Roncesvalles Avenue is a “Main Street” slice of urban landscape from a time gone by, characterized by small business and handsome single-family dwellings. The neighborhood became home to the wave of Polish immigrants who settled in Toronto after World War II and, though it shows signs of insurgent trendiness, retains its Polish immigrant character. This Song Quest selection eschews the natural beauty of the province in favor of one of Canada’s other great themes: its ongoing experiment in multiculturalism.

Continue reading ‘The Road to Multiculturalism’

Political Football

North Korean Football Fans

One of the favorite shibboleths about international sporting events like the Olympics and World Cup is that countries temporarily set aside politics and bygones to come together in the pure spirit of sport. This ideal never seems entirely to bear out. Admit it: geopolitical dynamics add to the drama of certain sporting events.

Today’s test case: is there anyone out there that doesn’t want to see Brazil put half-a-dozen goals past North Korea?

******

Schadenfreude Update

Brazil 2 – DPR Korea 1

Dear Leader will be so pleased. Dunga, less so. Sometimes things don’t work out the way we hope in football or geopolitics.

A Warrior’s Salute to Young Peacemakers

Pakistan Defense Blog: Web's Authoritative Source on Pakistani Security & Strategic Affairs

In its brief, brilliant two years of merrymaking, Friends Without Borders attracted attention far and wide. Our projects were covered in every significant newspaper in India and Pakistan, on every major television network, in the major news magazines, on radio, and of course on the web. But, as the project fades into the past, ripples in the media have been fewer and fewer. Sure, we were proud when the Times of India and the Jang Newspaper Group adopted our ideas to form their new Aman ki Asha project; but, as with most ideas lifted by the every-slimy TOI, this sincere form of flattery proceeded without attribution or notice.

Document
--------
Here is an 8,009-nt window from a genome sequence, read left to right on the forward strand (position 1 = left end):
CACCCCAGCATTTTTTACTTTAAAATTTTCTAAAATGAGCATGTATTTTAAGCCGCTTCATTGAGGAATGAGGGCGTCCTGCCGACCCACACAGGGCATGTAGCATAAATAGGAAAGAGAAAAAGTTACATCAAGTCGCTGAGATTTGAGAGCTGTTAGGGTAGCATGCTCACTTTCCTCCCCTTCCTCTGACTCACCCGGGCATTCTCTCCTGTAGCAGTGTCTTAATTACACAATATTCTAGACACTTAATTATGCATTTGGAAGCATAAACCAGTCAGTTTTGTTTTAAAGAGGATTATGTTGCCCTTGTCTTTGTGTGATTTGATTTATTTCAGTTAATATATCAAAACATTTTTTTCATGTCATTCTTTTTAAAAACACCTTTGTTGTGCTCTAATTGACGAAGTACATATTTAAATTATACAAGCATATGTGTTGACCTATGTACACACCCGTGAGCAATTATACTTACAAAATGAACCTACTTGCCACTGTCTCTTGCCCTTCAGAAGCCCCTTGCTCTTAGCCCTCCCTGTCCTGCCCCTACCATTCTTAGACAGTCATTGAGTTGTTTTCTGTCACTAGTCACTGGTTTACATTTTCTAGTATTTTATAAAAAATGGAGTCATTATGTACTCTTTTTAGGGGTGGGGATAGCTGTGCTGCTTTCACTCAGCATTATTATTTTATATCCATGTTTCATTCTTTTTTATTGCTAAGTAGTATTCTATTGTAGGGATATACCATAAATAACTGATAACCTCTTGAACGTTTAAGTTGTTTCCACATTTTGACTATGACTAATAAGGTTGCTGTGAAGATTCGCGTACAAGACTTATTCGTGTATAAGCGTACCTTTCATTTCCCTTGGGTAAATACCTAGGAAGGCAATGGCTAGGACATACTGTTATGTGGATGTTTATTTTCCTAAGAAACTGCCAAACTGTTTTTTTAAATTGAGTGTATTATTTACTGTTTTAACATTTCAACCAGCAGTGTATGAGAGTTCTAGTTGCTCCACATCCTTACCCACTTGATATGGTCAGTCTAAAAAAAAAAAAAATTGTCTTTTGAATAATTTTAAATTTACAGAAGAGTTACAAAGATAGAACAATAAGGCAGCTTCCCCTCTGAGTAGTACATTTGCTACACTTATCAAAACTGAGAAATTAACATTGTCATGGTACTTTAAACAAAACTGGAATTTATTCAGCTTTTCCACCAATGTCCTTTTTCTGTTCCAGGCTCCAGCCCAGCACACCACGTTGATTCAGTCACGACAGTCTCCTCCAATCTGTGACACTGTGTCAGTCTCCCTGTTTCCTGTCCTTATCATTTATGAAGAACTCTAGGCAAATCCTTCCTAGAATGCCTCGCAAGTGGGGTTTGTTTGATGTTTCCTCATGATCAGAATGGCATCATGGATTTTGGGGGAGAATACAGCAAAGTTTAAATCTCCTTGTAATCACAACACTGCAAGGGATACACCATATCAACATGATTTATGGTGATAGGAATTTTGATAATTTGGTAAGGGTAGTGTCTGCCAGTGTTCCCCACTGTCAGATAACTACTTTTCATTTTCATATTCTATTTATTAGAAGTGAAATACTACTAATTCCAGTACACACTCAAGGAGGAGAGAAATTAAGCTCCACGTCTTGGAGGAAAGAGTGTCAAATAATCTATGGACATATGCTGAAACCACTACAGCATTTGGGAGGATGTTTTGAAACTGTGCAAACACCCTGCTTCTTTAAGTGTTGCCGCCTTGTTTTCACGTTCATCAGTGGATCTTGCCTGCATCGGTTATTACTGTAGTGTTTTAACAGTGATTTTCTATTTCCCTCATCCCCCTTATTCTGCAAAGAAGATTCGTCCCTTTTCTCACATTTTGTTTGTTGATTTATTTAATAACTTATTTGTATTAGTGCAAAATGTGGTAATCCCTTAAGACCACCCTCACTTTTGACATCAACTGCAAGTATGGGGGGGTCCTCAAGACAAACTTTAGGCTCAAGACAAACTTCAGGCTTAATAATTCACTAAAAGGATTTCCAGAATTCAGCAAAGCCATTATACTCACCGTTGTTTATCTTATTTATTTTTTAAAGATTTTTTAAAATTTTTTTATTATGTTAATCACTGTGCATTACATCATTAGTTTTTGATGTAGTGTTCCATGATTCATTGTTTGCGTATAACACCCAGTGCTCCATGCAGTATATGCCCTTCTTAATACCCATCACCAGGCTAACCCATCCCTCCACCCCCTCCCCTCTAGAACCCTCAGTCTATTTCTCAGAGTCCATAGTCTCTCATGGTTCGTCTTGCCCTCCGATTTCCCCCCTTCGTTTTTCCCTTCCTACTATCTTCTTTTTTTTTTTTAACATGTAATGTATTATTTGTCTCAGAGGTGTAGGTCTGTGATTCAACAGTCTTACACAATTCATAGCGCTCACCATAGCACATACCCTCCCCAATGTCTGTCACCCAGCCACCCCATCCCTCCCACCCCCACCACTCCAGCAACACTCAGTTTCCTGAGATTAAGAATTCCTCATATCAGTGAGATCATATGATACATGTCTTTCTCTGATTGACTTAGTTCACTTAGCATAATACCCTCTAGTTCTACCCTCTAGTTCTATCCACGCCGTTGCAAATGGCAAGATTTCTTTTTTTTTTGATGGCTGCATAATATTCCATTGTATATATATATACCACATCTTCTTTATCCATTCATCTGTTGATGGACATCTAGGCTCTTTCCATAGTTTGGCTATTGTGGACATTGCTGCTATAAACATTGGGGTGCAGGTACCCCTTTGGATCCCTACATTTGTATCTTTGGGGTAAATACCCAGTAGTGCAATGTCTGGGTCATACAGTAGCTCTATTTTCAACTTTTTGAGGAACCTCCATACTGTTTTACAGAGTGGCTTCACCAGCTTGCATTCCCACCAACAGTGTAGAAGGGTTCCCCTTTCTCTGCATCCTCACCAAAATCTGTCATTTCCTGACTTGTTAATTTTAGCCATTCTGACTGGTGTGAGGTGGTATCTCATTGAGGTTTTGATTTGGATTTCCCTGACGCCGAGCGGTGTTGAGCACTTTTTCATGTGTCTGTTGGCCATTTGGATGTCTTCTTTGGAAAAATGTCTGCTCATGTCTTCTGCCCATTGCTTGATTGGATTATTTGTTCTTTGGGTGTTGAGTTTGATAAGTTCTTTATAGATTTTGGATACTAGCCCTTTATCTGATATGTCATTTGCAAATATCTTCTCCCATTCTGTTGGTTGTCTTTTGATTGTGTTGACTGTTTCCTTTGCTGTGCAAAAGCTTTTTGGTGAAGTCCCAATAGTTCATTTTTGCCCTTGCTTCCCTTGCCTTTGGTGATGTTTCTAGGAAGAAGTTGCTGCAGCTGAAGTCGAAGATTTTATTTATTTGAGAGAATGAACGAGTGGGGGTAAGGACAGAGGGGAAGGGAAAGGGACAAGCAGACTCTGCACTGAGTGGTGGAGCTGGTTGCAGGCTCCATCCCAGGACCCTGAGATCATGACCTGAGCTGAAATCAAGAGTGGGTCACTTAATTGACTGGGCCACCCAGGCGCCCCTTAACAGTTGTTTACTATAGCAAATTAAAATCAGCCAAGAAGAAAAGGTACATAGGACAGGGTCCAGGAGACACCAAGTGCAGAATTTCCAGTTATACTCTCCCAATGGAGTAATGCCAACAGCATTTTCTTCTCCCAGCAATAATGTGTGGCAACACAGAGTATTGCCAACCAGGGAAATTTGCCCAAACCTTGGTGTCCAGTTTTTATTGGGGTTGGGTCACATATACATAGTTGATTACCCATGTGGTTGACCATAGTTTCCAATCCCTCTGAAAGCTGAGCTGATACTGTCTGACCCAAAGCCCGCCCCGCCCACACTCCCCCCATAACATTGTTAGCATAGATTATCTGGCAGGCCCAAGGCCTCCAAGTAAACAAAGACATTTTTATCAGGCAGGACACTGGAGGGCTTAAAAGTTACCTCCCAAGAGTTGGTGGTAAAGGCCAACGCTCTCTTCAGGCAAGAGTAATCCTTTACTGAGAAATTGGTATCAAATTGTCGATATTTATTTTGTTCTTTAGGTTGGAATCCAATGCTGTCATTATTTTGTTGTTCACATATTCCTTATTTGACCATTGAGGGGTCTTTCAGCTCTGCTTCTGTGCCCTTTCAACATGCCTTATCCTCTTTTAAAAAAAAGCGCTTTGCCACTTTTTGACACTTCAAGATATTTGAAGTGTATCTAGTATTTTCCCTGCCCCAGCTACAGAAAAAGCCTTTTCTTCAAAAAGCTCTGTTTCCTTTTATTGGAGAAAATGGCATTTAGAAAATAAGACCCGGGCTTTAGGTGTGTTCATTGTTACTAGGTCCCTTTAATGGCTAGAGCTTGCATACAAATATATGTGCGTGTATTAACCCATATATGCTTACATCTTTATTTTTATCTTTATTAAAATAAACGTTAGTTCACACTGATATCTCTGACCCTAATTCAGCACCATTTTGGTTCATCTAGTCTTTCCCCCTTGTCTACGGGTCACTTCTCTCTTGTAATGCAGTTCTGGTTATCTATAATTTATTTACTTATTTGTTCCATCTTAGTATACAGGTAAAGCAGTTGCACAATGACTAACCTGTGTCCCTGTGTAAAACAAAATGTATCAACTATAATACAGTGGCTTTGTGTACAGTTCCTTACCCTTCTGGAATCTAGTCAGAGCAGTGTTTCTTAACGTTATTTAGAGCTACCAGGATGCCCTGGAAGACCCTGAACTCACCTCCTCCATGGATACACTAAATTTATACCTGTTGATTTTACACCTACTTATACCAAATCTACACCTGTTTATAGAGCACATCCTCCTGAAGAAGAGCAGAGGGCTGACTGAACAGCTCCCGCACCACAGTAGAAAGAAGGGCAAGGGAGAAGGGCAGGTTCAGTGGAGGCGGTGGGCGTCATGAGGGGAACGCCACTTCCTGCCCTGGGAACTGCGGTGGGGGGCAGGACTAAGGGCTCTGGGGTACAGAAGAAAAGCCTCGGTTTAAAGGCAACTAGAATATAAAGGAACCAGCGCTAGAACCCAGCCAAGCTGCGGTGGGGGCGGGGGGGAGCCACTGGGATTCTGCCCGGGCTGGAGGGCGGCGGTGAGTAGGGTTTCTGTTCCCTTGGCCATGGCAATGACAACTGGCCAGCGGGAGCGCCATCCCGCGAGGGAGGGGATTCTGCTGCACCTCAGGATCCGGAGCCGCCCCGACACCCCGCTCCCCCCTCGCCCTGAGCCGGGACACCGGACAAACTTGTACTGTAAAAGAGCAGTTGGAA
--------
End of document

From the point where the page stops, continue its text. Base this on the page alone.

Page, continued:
But recently FWB received a bit of retrospective acclaim – and from a very unlikely source. To celebrate the 1000th post on the Pakistan Defense blog, which describes itself as the “Web’s Authoritative Source on Pakistani Security & Strategic Affairs”, the site cribbed photos and a bit of explanatory text about our “Love Letter” friendship project. Check it out.

And, after a brief celebration of peace, the blog resumed its bellicose themes. Crazy. But we’ll take it.

The End-Game for American Democracy

Citizens United v. Federal Election Commission - Slip Opinion

With its ruling yesterday in Citizens United v. Federal Elections Commission, the United States Supreme Court has announced the beginning of the end of America’s noble experiment with democracy. It was beautiful while it lasted.

Experiments with Truth

Gandhi and Vinoba Bhave

“When a thing is true, there is no need to use any arguments to substantiate it,” wrote Vinoba Bhave. Oh really?

Like so many of the wonderful aphorisms spun by Gandhians about the nature of truth (and, principally, by Gandhi-ji himself) this inspiring line from Vinoba-ji is itself true only in the most metaphysical and therefore trivial sense. Truth, it seems, isn’t a requirement for a socially, politically, or spiritually stirring catch-phrase, even when the very subject is truth.

Naturally, we give guys like Gandhi-ji and Vinoba-ji the benefit of the doubt. They were not only among the most brilliant men of the twentieth century, but were impressive in both the purity of their motivations and clarity of their ethics. The moral certitude of the line quoted above would, however, feel quite a bit sketchier were if it were attributed to, say, Dick Cheney, Donald Rumsfeld, or George W. Bush, all of whom might be equally plausible authors.

There are good reasons not to be too hard on Vinoba-ji. Sure, he failed to recognize that almost all the fun lies in the argument and very little of it resides in the ultimate truth of the matter. But fun wasn’t really his big thing. And we must readily acknowledge that it is convenient to be able to offer the occasional pronouncement without having to “show your work”, as though all of life were a high school math exam.

I spew this kind of unsubstantiated crap all the time. Sometimes I get called on it; often, when the things I say have the veneer (if not the deep resonance) of truth, I get away with it. Which brings us back to Vinoba-ji – and to our story.

Continue reading ‘Experiments with Truth’

Understanding the Gift Economy, II